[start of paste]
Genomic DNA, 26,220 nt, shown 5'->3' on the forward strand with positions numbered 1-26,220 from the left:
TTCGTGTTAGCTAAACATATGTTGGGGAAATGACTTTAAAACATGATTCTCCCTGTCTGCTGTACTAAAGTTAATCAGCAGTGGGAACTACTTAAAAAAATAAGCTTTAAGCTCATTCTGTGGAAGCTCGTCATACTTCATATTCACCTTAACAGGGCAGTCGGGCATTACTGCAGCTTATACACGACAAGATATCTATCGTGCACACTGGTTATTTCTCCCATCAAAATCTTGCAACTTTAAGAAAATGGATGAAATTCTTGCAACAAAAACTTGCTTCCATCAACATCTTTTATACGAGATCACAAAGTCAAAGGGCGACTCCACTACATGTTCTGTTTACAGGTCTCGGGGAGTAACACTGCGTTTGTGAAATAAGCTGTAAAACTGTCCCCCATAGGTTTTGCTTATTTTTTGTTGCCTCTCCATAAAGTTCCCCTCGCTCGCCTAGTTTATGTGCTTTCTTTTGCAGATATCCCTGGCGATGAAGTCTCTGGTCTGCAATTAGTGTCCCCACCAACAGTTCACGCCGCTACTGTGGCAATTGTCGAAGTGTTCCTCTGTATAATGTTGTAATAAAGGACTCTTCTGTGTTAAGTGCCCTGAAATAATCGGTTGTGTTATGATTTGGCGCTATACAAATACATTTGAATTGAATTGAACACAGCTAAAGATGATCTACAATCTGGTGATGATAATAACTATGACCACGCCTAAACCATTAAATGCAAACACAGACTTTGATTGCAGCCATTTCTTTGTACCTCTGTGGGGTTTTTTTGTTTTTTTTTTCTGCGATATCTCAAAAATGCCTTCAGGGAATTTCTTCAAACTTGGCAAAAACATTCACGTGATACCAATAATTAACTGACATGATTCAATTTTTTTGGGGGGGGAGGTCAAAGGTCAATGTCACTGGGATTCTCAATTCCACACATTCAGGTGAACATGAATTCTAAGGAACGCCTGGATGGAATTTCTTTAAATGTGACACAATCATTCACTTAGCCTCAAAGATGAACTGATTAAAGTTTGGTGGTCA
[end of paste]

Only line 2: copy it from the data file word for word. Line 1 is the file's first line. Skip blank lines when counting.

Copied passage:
TTCGTGTTAGCTAAACATATGTTGGGGAAATGACTTTAAAACATGATTCTCCCTGTCTGCTGTACTAAAGTTAATCAGCAGTGGGAACTACTTAAAAAAATAAGCTTTAAGCTCATTCTGTGGAAGCTCGTCATACTTCATATTCACCTTAACAGGGCAGTCGGGCATTACTGCAGCTTATACACGACAAGATATCTATCGTGCACACTGGTTATTTCTCCCATCAAAATCTTGCAACTTTAAGAAAATGGATGAAATTCTTGCAACAAAAACTTGCTTCCATCAACATCTTTTATACGAGATCACAAAGTCAAAGGGCGACTCCACTACATGTTCTGTTTACAGGTCTCGGGGAGTAACACTGCGTTTGTGAAATAAGCTGTAAAACTGTCCCCCATAGGTTTTGCTTATTTTTTGTTGCCTCTCCATAAAGTTCCCCTCGCTCGCCTAGTTTATGTGCTTTCTTTTGCAGATATCCCTGGCGATGAAGTCTCTGGTCTGCAATTAGTGTCCCCACCAACAGTTCACGCCGCTACTGTGGCAATTGTCGAAGTGTTCCTCTGTATAATGTTGTAATAAAGGACTCTTCTGTGTTAAGTGCCCTGAAATAATCGGTTGTGTTATGATTTGGCGCTATACAAATACATTTGAATTGAATTGAACACAGCTAAAGATGATCTACAATCTGGTGATGATAATAACTATGACCACGCCTAAACCATTAAATGCAAACACAGACTTTGATTGCAGCCATTTCTTTGTACCTCTGTGGGGTTTTTTTGTTTTTTTTTTCTGCGATATCTCAAAAATGCCTTCAGGGAATTTCTTCAAACTTGGCAAAAACATTCACGTGATACCAATAATTAACTGACATGATTCAATTTTTTTGGGGGGGGAGGTCAAAGGTCAATGTCACTGGGATTCTCAATTCCACACATTCAGGTGAACATGAATTCTAAGGAACGCCTGGATGGAATTTCTTTAAATGTGACACAATCATTCACTTAGCCTCAAAGATGAACTGATTAAAGTTTGGTGGTCA